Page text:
Cogslave Cogslave - 1 month ago 7
SQL Question

Scope of temporary tables in SQL Server

I wrote a stored procedure to import and transform data from one database to another. Each import would take a single company ID and import all data related to this company.

To help with the transformation step I use temporary tables. As part of the script review I was told to use table variables rather than temporary tables.
This is because if we ran two different imports at the same time, the temporary table would be shared and corrupt the import.




Questions:


  • Is this true?

  • I thought each call to
    EXEC
    created a new scope?






Here is a contrived example of the script.

CREATE PROC [dbo].[ImportCompany]
(
@CompanyId AS INTEGER
)
AS
EXEC [dbo].[ImportAddress] @CompanyId = @CompanyId
--Import other data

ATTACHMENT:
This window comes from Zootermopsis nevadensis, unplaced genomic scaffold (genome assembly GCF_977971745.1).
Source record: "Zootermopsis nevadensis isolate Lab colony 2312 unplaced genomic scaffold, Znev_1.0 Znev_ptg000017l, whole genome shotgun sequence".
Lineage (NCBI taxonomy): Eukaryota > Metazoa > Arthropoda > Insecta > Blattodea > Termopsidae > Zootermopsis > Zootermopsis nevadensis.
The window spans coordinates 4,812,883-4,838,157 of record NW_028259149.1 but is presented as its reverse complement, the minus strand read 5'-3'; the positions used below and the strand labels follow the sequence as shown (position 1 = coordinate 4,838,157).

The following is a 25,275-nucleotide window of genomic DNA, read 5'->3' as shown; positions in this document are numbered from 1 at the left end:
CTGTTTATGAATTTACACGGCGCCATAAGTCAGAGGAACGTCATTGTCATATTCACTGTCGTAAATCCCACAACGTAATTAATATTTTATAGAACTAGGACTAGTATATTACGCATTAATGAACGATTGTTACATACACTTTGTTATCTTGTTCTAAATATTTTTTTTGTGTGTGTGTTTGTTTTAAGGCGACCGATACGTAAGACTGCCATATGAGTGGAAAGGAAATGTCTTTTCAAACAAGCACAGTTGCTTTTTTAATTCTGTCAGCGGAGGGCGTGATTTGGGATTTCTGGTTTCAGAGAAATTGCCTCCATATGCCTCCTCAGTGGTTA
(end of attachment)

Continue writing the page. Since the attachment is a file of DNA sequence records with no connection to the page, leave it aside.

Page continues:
CREATE PROC [dbo].[ImportAddress]
(
@CompanyId AS INTEGER
)
AS
CREATE TABLE #Companies (OldAddress NVARCHAR(128), NewAddress NVARCHAR(128))
INSERT INTO #Companies(OldAddress, NewAddress)
SELECT
Address as OldAddress,
'Transformed ' + Address as NewAddress
FROM
[OldDb].[dbo].[Addresses]
WHERE
CompanyId = @CompanyId

--Do stuff with the transformed data

DROP TABLE #Companies

EXEC [dbo].[ImportCompany] @CompanyId = 12345

Answer

From CREATE TABLE:

Local temporary tables are visible only in the current session

and (more importantly):

If a local temporary table is created in a stored procedure or application that can be executed at the same time by several users, the Database Engine must be able to distinguish the tables created by the different users. The Database Engine does this by internally appending a numeric suffix to each local temporary table name.

Which exactly rebuts the point of whoever said that they would be shared.


Also, there's no need to DROP TABLE at the end of your procedure (from same link again):

A local temporary table created in a stored procedure is dropped automatically when the stored procedure is finished